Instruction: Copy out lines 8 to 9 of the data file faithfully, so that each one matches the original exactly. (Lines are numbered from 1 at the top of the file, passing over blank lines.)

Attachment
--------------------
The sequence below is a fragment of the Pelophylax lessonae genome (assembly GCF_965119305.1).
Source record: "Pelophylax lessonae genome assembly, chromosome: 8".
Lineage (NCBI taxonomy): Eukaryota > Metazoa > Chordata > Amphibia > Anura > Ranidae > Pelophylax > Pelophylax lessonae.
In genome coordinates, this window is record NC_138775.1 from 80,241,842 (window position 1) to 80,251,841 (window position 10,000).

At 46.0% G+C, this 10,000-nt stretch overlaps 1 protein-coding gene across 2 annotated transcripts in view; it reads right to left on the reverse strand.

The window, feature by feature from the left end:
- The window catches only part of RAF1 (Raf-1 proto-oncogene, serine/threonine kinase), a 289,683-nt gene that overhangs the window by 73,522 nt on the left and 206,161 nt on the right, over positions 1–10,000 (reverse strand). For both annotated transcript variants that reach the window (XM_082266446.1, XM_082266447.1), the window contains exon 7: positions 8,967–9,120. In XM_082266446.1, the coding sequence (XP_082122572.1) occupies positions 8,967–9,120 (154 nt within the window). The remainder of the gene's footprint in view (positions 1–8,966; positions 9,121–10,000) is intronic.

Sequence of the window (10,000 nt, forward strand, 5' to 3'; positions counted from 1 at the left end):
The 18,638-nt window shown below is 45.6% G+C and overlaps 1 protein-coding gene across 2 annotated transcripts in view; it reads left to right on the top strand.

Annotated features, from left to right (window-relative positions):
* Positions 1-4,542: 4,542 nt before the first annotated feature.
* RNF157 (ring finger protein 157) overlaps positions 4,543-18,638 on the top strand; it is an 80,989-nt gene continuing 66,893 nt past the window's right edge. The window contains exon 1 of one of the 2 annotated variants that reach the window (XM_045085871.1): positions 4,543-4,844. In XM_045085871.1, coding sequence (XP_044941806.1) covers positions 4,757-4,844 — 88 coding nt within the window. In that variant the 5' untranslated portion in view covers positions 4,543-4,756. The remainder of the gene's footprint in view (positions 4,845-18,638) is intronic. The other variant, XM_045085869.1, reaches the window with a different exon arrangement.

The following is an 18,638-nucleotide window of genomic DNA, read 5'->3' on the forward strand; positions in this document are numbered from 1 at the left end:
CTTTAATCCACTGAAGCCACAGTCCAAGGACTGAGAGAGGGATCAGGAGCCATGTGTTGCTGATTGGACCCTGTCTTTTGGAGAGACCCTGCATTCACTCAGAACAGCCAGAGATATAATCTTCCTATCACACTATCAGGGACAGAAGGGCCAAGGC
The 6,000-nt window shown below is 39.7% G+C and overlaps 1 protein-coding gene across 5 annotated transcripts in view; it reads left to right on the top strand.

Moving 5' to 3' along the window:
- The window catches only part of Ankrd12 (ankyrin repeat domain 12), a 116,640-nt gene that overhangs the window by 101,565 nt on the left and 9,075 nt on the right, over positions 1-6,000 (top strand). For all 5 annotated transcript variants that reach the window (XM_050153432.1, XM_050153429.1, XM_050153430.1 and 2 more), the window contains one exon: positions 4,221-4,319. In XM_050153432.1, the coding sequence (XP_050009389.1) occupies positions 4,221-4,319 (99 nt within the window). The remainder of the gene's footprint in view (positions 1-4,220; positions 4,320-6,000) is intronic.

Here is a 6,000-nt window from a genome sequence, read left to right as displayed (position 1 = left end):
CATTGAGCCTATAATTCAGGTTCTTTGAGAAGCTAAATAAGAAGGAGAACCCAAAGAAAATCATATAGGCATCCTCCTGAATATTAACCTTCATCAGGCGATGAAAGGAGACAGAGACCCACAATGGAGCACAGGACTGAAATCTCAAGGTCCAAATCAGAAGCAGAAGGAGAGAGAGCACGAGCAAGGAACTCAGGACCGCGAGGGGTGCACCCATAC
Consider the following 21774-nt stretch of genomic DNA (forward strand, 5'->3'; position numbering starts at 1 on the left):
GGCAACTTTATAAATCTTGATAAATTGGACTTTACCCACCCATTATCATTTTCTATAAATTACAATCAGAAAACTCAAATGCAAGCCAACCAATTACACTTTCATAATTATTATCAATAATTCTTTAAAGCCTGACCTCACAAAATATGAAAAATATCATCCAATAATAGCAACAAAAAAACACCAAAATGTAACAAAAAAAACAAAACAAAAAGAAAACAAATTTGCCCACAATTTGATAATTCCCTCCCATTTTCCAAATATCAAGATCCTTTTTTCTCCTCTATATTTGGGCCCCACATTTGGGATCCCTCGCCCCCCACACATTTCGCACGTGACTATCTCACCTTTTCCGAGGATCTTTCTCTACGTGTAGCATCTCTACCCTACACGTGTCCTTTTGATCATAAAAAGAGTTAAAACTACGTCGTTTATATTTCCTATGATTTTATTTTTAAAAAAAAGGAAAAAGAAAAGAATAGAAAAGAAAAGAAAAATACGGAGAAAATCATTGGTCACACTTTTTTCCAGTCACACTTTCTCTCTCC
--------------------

Sequence of the window (10,000 nt, forward strand, 5' to 3'; positions counted from 1 at the left end):
The 18,638-nt window shown below is 45.6% G+C and overlaps 1 protein-coding gene across 2 annotated transcripts in view; it reads left to right on the top strand.